Money – Adware infections on browsers route you to sites that are paying to be put in front of you ahead of for instance, googles search results, the makers of Adware are often paid by the click by advertisers.

Money – Ransomware will encrypt the files on your computer, you pay a ransom usually in un-traceable BitCoin to hopefully regain access to your documents.

Money – DDoS Your computer is infected and becomes part of a Botnet; your computer along with tens of thousands of others is used to create enormous DDoS (Distributed Denial of Service) attacks on large companies, such as Banks, Airlines, Tour Operators in fact any business that is dependent on doing business on the web.

Effectively crippling customer facing websites they make it impossible for the business to transact with its customers. Botnets are often rented out to criminal organisations who perpetrate the DDoS attacks demanding payment to end the attack and restore service. Often large organisations have strategies in place to mitigate DDoS attacks.

Small and medium size businesses and even sometimes the large ones will pay the criminals off as the ransom is smaller than the loss of income experienced for example downtime on a booking system and costs of mitigating the attack.

Money – Hacking & Advanced Persistent Threat Often DDoS attacks are used as a diversionary tactic as cover for hacking activities, the IT dept are running in circles dealing with the DDoS and miss the fact that someone is hacking into the corporate network. The target is often corporate secrets, credit card data or even just your customer database.

All of these have a value on the dark net and can be sold on and you become headline news as the victim of the latest data breach.

Money – Spam Spam is just a nuisance right? The answer is no, every piece of spam received is a potential risk to your network, your user is one step away from an infection and infections lead to exploits, from hacking to Ransomware and everything in between.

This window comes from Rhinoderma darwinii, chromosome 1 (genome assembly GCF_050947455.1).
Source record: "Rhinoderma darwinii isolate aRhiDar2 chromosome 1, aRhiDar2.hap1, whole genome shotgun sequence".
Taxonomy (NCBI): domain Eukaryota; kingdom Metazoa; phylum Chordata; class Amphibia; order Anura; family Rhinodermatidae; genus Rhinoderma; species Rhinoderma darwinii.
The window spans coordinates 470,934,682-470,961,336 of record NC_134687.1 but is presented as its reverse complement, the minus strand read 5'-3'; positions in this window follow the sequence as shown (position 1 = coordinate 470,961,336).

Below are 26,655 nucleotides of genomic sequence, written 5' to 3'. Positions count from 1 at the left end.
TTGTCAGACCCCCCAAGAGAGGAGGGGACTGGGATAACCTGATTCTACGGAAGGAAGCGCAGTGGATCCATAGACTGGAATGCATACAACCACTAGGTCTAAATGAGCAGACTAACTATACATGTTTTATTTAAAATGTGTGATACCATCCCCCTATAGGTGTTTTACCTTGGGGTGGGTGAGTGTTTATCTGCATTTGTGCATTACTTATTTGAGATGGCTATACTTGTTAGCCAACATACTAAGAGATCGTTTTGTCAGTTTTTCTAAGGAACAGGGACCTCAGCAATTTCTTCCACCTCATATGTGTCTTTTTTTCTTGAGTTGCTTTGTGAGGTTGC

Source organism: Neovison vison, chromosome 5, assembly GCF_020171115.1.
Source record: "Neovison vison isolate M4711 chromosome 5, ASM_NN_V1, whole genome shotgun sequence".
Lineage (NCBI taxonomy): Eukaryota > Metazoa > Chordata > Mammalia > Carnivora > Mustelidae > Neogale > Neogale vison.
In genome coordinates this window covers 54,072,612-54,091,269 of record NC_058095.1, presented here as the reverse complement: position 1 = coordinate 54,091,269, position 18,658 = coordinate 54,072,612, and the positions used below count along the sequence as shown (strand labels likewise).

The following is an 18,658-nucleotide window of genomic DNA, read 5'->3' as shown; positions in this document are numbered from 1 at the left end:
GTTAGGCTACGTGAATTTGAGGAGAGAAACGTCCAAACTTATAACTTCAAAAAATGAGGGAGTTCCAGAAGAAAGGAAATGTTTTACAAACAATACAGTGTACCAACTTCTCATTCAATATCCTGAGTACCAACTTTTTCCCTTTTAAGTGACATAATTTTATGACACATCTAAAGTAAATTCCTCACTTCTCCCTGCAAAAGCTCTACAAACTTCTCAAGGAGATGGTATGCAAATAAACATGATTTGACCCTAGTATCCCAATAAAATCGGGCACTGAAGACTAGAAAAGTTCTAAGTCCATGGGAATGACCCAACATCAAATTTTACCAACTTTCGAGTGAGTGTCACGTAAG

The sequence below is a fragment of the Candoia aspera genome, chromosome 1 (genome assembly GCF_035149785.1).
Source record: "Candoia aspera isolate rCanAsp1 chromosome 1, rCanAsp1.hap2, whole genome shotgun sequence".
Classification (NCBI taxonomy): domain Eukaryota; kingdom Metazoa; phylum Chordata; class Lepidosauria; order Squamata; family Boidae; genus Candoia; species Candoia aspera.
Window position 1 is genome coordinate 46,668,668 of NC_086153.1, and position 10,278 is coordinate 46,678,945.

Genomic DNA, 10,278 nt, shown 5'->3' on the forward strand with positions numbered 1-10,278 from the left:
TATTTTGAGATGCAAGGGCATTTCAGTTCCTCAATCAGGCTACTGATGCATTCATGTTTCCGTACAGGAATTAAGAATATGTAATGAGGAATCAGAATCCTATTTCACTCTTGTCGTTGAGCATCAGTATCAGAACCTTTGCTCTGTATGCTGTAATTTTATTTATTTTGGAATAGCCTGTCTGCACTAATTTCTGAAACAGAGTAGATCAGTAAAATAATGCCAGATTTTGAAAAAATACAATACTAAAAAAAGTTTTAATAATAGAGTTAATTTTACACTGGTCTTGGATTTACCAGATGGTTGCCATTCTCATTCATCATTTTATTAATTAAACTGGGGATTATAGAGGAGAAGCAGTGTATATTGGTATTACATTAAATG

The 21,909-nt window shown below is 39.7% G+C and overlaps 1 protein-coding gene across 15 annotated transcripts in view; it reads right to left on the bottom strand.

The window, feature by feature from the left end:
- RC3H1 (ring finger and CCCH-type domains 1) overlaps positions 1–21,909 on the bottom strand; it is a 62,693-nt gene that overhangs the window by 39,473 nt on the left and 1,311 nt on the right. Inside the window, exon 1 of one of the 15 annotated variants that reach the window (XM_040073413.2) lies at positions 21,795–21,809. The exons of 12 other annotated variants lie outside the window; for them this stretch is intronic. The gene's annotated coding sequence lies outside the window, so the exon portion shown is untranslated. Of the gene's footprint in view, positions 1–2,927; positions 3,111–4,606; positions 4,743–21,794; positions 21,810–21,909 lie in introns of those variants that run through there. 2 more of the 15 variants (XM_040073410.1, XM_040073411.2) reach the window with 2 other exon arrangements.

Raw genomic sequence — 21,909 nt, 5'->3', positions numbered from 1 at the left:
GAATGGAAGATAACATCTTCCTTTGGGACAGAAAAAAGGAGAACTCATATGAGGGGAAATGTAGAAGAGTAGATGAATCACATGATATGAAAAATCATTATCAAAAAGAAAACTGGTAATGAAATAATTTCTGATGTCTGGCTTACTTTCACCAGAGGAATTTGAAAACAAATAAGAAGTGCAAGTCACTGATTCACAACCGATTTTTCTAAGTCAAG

Money – Phishing & Spear Phishing These are sophisticated versions of Spam specifically targeted at individuals within an organisation with a specific goal in mind. That maybe breaching the network or maybe scamming the financial director into making payments to fake suppliers or even in response to say a request from someone posing as your CEO to wire funds.

Motivations. (Internal Actors)

Money – Data Theft One of your employees is selling your data to your competitors.

Revenge – Sabotage One of your employees is disaffected and destroying or selling your data

Money – Data Theft One of your employees plans to move on taking your data with them to start their own business or to take to their new employer.

Stupidity –  The open door One of your employees clicks on a Phishing email or allows someone access their PC as a result of a fictitious call from Microsoft (See Social Engineering).

So now we understand that there are real motives and objectives behind the vast majority of the compromises and events we see.

What can we do to mitigate them? This is where we introduce the subjects of Means & Opportunity.

My next Data Security Strategy Blog will discuss the second M Means